Cairo-based Hindawi Publishing Corporation is apparently launching a new strategy to invigorate its ISRN (International Scholarly Research Network) brand. The strategy involves paying scholars to write papers to help make the brand’s 106 journals more attractive to other potential authors.
Normally, ISRN operates using the author-pays model, charging authors upon acceptance of their articles. These “article processing charges” can cost $1,000 or more.
Hindawi is currently undertaking a spam campaign to solicit articles for the ISRN journals. In emails sent to researchers, ISRN offers to pay $1,000 for each accepted article.
Interestingly, the articles ISRN seeks are review articles with 100-300 citations and at least 10,000 words. They call these “spotlight articles.”
One of these solicitations went to Dr. Colin D. MacLeod, an Honourary Research Fellow at a Scottish University.
The email he received is here. [PDF]
Dr. MacLeod’s analysis of the offer is spot-on:
It turns out that the journal in question is in the process of being launched and as yet has no articles listed on its home pages. This makes me wonder whether this is a new twist on the standard commercial open publishing operation. By inviting, and indeed paying for, review articles from people who are well known (and possibly even respected – whether I am respected in my field or not is up to others to judge!), they can quickly gain a level of acceptability, something that I presume is becoming ever more difficult as more and more people become aware of how much of a scam these journals can be. It might also ensure that the articles are well written, relevant, and therefore, well-cited, helping to provide a higher impact factor.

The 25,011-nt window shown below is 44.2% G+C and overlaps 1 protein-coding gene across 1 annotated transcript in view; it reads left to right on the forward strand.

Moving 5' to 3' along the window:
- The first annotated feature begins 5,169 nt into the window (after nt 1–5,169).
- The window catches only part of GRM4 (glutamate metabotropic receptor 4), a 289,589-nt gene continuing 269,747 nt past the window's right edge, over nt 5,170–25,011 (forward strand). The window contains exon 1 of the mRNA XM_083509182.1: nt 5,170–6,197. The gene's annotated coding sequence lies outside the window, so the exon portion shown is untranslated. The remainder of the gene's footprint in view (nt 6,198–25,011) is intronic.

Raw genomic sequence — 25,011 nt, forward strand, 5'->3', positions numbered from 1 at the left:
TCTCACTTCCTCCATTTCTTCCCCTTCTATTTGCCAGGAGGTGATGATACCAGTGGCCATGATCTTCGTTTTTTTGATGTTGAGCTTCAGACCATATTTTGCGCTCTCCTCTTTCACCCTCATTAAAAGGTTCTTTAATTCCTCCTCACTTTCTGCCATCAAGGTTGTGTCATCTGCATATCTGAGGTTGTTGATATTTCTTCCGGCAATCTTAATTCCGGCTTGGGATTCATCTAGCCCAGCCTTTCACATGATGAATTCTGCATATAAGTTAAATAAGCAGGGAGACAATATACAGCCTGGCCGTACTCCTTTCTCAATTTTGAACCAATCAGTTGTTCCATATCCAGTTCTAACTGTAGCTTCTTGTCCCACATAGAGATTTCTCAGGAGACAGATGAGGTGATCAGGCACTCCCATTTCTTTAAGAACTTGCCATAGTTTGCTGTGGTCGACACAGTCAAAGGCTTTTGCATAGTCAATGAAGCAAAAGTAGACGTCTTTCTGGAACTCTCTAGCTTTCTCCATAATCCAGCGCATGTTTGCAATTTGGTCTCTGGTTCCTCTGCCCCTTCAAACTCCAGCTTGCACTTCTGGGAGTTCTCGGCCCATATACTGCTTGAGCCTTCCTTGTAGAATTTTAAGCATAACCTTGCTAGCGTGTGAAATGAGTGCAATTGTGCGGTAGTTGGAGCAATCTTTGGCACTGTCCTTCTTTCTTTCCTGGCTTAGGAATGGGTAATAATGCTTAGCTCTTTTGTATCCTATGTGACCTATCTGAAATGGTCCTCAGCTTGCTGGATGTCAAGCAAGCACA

Thus, it would seem that this would be one way for an OA publisher to gain a level of initial respectability in a given field for a relatively low initial output in comparison to the potential returns. Indeed, if it continued this policy, and had one well-cited, well written, paid for review article in each ‘issue’, it would be a relatively small outlay that could effectively buy respectability and citations – after all reviews tend to be particularly heavily cited – that would be more than covered by the page charges to every other author within that issue.
Potentially, it would also encourage others to submit manuscripts within the reviewed field as it is common to look at where previous papers on the same subject have been published when trying to decide where to publish your own.
Dr. MacLeod notes that Hindawi did not specify the topic of the proposed article or whether he could choose the topic.
The market is becoming saturated with gold open-access publishers. Hindawi is obviously feeling this competition and cleverly wants to take action to increase its article submissions and, therefore, its income.
This is a unique twist on the author-pays model, one we will monitor to gauge its success.